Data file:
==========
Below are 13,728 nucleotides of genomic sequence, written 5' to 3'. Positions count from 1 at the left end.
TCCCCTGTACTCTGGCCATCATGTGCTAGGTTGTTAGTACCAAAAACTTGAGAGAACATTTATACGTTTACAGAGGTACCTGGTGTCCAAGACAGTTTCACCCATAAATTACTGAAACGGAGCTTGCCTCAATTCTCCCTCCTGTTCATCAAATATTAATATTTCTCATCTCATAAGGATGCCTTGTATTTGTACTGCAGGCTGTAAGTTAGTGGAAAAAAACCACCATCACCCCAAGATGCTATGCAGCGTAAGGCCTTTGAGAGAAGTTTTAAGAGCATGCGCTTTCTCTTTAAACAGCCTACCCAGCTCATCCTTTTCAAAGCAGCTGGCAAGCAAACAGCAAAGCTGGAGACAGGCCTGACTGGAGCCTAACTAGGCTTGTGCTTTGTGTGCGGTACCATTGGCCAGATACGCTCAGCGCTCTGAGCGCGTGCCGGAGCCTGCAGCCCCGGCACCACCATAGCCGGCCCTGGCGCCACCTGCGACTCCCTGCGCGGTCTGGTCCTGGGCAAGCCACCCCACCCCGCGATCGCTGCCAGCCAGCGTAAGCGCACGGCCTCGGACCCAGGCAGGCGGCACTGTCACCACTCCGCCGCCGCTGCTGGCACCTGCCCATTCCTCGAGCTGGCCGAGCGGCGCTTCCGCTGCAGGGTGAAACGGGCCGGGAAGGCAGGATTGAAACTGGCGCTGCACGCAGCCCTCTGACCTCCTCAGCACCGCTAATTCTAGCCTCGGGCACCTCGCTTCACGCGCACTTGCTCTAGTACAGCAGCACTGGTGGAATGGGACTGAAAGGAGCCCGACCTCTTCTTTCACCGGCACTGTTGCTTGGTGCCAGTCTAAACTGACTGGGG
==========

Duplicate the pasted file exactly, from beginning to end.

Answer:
Below are 13,728 nucleotides of genomic sequence, written 5' to 3'. Positions count from 1 at the left end.
TCCCCTGTACTCTGGCCATCATGTGCTAGGTTGTTAGTACCAAAAACTTGAGAGAACATTTATACGTTTACAGAGGTACCTGGTGTCCAAGACAGTTTCACCCATAAATTACTGAAACGGAGCTTGCCTCAATTCTCCCTCCTGTTCATCAAATATTAATATTTCTCATCTCATAAGGATGCCTTGTATTTGTACTGCAGGCTGTAAGTTAGTGGAAAAAAACCACCATCACCCCAAGATGCTATGCAGCGTAAGGCCTTTGAGAGAAGTTTTAAGAGCATGCGCTTTCTCTTTAAACAGCCTACCCAGCTCATCCTTTTCAAAGCAGCTGGCAAGCAAACAGCAAAGCTGGAGACAGGCCTGACTGGAGCCTAACTAGGCTTGTGCTTTGTGTGCGGTACCATTGGCCAGATACGCTCAGCGCTCTGAGCGCGTGCCGGAGCCTGCAGCCCCGGCACCACCATAGCCGGCCCTGGCGCCACCTGCGACTCCCTGCGCGGTCTGGTCCTGGGCAAGCCACCCCACCCCGCGATCGCTGCCAGCCAGCGTAAGCGCACGGCCTCGGACCCAGGCAGGCGGCACTGTCACCACTCCGCCGCCGCTGCTGGCACCTGCCCATTCCTCGAGCTGGCCGAGCGGCGCTTCCGCTGCAGGGTGAAACGGGCCGGGAAGGCAGGATTGAAACTGGCGCTGCACGCAGCCCTCTGACCTCCTCAGCACCGCTAATTCTAGCCTCGGGCACCTCGCTTCACGCGCACTTGCTCTAGTACAGCAGCACTGGTGGAATGGGACTGAAAGGAGCCCGACCTCTTCTTTCACCGGCACTGTTGCTTGGTGCCAGTCTAAACTGACTGGGG